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Music Business Essay

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I have a feeling opinions are going to be what you're likely to get. (How's *that* for being unambiguous?)

I believe The Industry is hidebound to the concept of songs as "product," but you have to keep in mind The Industry these days is run by accountant types concerned with selling "units" (I have actually seen them call them that) without being too concerned about what those "units" consist of.

Writers, on the other hand--particularly those that perform--are, I think, more likely to consider what they do a *service*. It is a way of thinking that's a bit more personal and includes more respect for the individual--both the seller and the buyer.

Who's right? I have no idea. The Industry, of course, will tell you (in true Outer Limits fashion) "we control the audio, we control the video." (And I'm not sure they actually do.) As a writer, of course, I'm inclined to the other opinion.

That help any?


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Well I guess the main things are to lay out what made music a product in the first place, and what has changed that should make you reconsider your position to calling it a service. The main body should consider the arguments and you should draw your own conclusions. If it is not quite a service yet, what would need to happen to complete it's progress in that direction? Are there any caveats? What are the primary motivators for change?

Where I think you have a problem to address is that there are a diverse range of delivery methods and charging mechanisms. There are still traditional sales ongoing, although in decline, iTunes has the lion's share of legal digital downloads, but piracy still costs the industry millions every year, but then there are new services like spotify to consider that allow listeners to listen for free provided they watch an advert every 20 minutes.

I hope this is of some help.



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I've been reading as much as I can on Music as Business (Passman wrote a book that was very helpful), but I'm finding that even when you seem to have "facts" that they are widely open to interpretation. Problems I'm encountering are:

1) split sheets - composer and lyricist need it no matter what, right? I'm being told that if there is a collaboration, that it's only "fair" to split evenly among those involved. I would agree that might be the case for that specific arrangement, but what if some other entity wants to license the song, or a different band wants to do a cover? Don't you still need to establish Ownership based on who wrote the music and who wrote the lyrics? I realize that copyright law says as soon as you write something and affix © with your name and date it is technically copyrighted... but I've also heard horror stories about people being in the same room as the authors and making comments about the song being written have legally been awarded royalties, even tho they didn't actually help to write the song. Paperwork for ownership wasn't done right away and a loop hole let someone in. Anyone have advice regarding split sheets?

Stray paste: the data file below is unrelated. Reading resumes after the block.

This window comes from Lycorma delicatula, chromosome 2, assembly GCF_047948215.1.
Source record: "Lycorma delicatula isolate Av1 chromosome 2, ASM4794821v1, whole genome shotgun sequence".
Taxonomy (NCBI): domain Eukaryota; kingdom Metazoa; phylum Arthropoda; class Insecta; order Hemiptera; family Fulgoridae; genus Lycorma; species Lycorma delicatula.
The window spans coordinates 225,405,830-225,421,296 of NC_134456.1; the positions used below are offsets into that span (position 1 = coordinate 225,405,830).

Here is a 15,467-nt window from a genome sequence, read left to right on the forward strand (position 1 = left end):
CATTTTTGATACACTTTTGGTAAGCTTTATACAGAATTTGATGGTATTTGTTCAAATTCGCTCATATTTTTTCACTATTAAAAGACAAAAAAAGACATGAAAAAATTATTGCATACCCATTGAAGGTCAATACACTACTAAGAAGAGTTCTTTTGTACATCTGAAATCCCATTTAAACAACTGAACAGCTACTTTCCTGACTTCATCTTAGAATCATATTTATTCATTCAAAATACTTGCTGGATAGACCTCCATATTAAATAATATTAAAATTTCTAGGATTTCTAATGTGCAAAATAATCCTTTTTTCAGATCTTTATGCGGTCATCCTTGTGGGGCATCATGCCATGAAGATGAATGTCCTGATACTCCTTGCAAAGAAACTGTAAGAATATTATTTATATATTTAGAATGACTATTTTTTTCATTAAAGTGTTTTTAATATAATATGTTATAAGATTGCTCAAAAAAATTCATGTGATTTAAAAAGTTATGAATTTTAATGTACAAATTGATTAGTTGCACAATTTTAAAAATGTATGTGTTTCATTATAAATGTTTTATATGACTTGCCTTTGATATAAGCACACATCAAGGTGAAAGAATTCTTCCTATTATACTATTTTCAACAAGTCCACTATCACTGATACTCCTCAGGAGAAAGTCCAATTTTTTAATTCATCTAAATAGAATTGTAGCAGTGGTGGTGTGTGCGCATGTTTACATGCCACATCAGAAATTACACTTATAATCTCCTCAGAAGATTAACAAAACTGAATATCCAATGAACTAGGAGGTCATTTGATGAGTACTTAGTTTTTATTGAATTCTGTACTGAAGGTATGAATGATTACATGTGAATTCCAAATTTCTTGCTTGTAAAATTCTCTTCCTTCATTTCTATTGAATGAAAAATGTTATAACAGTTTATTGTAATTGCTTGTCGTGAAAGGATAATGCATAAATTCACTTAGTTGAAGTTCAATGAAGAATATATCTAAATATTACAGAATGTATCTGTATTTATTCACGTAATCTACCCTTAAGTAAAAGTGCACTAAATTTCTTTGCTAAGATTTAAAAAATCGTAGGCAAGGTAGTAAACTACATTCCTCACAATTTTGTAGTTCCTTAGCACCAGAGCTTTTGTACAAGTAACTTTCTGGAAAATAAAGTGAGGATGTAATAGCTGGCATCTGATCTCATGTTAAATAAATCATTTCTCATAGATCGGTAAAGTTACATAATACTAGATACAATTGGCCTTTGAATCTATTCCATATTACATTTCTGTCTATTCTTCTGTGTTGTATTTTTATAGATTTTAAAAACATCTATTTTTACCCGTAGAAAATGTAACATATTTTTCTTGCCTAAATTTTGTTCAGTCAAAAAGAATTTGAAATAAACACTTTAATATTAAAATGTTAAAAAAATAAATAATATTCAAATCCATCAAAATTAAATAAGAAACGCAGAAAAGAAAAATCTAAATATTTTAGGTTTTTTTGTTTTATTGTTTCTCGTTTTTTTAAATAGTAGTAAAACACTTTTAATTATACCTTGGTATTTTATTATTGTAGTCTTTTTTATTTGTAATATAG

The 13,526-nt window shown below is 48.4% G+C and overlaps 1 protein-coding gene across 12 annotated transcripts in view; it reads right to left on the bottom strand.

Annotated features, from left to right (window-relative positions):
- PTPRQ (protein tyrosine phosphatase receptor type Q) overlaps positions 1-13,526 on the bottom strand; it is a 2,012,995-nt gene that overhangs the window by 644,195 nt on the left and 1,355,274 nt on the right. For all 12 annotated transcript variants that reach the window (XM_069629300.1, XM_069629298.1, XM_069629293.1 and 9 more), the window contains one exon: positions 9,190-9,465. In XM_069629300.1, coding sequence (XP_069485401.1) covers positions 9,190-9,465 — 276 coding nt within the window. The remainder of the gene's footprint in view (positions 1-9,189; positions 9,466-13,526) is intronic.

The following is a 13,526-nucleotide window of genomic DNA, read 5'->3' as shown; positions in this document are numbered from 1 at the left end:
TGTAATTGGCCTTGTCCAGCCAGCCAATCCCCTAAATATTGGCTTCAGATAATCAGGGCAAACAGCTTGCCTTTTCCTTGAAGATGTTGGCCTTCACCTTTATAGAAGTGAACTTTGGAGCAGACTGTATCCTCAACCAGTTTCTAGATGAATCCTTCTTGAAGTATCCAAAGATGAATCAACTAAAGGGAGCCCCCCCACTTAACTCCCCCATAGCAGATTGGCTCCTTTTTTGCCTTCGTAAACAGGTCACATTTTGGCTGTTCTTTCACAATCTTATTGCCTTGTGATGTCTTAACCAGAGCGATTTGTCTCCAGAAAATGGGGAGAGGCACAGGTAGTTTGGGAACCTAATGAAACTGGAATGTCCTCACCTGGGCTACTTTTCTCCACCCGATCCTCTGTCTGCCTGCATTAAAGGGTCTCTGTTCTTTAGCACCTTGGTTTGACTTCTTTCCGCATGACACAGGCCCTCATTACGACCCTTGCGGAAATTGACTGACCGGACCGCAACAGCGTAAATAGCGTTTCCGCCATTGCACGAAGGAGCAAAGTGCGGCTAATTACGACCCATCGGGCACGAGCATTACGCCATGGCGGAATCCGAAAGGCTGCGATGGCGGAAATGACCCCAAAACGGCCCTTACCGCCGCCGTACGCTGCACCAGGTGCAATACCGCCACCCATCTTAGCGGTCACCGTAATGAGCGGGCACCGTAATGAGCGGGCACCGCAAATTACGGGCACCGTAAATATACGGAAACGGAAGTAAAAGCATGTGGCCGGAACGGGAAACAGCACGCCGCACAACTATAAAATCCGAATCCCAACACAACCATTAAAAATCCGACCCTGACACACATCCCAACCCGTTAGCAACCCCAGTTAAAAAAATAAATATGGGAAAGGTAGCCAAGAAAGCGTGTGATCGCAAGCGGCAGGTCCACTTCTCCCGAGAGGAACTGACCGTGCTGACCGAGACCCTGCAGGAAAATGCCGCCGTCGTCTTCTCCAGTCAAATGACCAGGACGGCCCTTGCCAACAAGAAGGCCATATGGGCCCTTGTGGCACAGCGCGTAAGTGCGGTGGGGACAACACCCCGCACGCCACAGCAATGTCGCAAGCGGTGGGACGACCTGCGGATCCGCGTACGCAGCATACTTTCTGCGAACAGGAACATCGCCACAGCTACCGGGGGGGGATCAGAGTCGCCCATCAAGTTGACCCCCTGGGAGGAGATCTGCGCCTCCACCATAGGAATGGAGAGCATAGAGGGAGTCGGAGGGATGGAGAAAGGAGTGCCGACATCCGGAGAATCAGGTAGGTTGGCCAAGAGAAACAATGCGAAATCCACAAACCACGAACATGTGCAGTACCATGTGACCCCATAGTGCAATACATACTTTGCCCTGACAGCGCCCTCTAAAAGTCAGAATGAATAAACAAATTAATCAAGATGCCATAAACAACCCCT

2) If you upload music to sell on SC or OurStage or MySpace, I'm hearing that the site somehow acquires copyright. Can anyone shed light on this? Does this allow them to dictate how and when a song is used, collect/disburse royalties? Are they filling some nebulous role as a pseudo-publisher? If you are registered with BMI or ASCAP and have a song on one of these sites, do they collect royalties for those entities for future disbursement to the artist, or do you keep whatever a song sells for per DL (assuming you chose to make it available for sale there) and are then responsible for making sure all involved get there fair (contractual) share?

3) short of getting an attorney to answer all these issues, can anyone recommend an internet site or a book, or ANY resource that explains all this stuff in a manner that the novice can understand? I just wanted to help make some songs, and the snowball effect is demanding I learn more and more, for self-preservation. He said/she said just doesn't go far enough. I've looked here at Songstuff and gotten what answers I could, but I want/need to learn more and it looks like if you don't know the questions to ask, it is easy to get road-blocked and lost in the maze. I apologize if I high-jacked anybodies thread.


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can anyone recommend an internet site or a book, or ANY resource that explains all this stuff in a manner that the novice can understand?...

If such a source exists, it's one I haven't found.

Why not repost this in the business section, Phil ?

We can get to grips with it.

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